$Eqn 12a: y= \frac{ xYX} {(x+X)^2 }$

$Eqn 12b: fee = \frac{x^2Y}{(x+X)^2}$

The slip-based fee model breaks path-independence and incentivises traders to break up their trade in small amounts.
For protocols that can't order trades (such as anything built on Ethereum), this causes issues because traders will compete with each other in Ethereum Block Space and pay fees to miners, instead of paying fees to the protocol.
It is possible to build primitive trade ordering in an Ethereum Smart Contract in order to counter this and make traders compete with each other on trade size again.
THORChain is able to order trades based on fee & slip size, known as the Swap Queue. This ensures fees collected are maximal and prevents low-value trades.

Assuming a working Swap Queue, the CLP Model has the following benefits:

- The fee paid asymptotes to zero as demand subsides, so price delta between the pool price and reference market price can also go to zero.
- Traders will compete for trade opportunities and pay maximally to liquidity providers.
- The fee paid for any trade is responsive to the demand for liquidity by market-takers.
- Prices inherit an "inertia" since large fast changes cause high fee revenue
- Arbitrage opportunities are democratised as there is a diminishing return to arbitrage as the price approaches parity with reference
- Traders are forced to consider the "time domain" (how impatient they want to be) for each trade.

The salient point is the last one - that a liquidity-sensitive fee penalises traders for being impatient. This is an important quality in markets, since it allows time for market-changing information to be propagated to all market participants, rather than a narrow few having an edge.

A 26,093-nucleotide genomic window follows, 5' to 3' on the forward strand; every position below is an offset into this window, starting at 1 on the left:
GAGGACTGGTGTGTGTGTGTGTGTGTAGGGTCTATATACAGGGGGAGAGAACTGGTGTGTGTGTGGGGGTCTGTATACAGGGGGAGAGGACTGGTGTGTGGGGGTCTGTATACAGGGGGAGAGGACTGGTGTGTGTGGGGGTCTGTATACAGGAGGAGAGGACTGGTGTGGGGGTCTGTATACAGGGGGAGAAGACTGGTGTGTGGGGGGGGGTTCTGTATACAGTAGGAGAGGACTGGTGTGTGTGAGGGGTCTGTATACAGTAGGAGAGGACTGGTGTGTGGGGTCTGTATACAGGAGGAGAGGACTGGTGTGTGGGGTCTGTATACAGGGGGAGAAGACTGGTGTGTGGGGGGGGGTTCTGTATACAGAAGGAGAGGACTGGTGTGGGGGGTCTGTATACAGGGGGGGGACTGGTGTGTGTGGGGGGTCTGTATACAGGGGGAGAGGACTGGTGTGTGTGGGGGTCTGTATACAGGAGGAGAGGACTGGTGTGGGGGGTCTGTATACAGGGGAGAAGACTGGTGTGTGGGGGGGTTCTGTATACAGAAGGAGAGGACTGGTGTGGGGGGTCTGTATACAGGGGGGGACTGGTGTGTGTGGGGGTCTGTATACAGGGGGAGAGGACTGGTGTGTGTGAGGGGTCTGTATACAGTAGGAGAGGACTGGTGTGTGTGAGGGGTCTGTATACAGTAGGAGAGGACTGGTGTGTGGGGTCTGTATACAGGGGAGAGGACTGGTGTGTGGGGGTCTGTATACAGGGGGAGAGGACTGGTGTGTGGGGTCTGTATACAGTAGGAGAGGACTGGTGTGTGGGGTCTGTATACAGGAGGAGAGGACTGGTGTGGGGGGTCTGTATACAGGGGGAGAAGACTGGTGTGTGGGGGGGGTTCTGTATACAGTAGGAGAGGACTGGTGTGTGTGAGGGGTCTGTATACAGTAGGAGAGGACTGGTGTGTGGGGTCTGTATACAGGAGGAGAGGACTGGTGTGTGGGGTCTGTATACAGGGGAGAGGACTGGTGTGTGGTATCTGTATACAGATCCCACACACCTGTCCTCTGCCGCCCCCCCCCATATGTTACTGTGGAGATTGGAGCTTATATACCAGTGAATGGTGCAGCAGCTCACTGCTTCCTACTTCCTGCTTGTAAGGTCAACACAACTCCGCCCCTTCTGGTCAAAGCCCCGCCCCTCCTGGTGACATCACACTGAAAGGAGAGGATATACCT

Balances of the pool (X and Y), are used as inputs for the CLP model. An amplification factor can be applied (to both, or either) in order to change the "weights" of the balances:

Element | Description |
---|---|

a | Input Balance Weight |

b | Output Balance Weight |

$Eqn 7: y= \frac{ xYbXa} {(x+Xa)^2 }$

If

`a = b = 2`

then the pool behaves as if the depth is twice as deep, the slip is thus half as much, and the price the swapper receives is better. This is akin to smoothing the bonding curve, but it does not affect pool solvency in any way. Virtual depths are currently not implementedIf

`a = 2, b = 1`

then the `Y`

asset will behave as though it is twice as deep as the `X`

asset, or, that the pool is no longer 1:1 bonded. Instead the pool can be said to have 67:33 balance, where the liquidity providers are twice as exposed to one asset over the other.Virtual Depths were initially applied to Synth Swaps using a multiplier of 2. It was intended that Synth Swaps would create 50% less slip and users pay 50% less fees. However, this was disabled after discovering that this would allow front-running. The multiplier is specified on

`/constants`

as:"VirtualMultSynths": 2,

but currently overridden by a Mimir value of 1.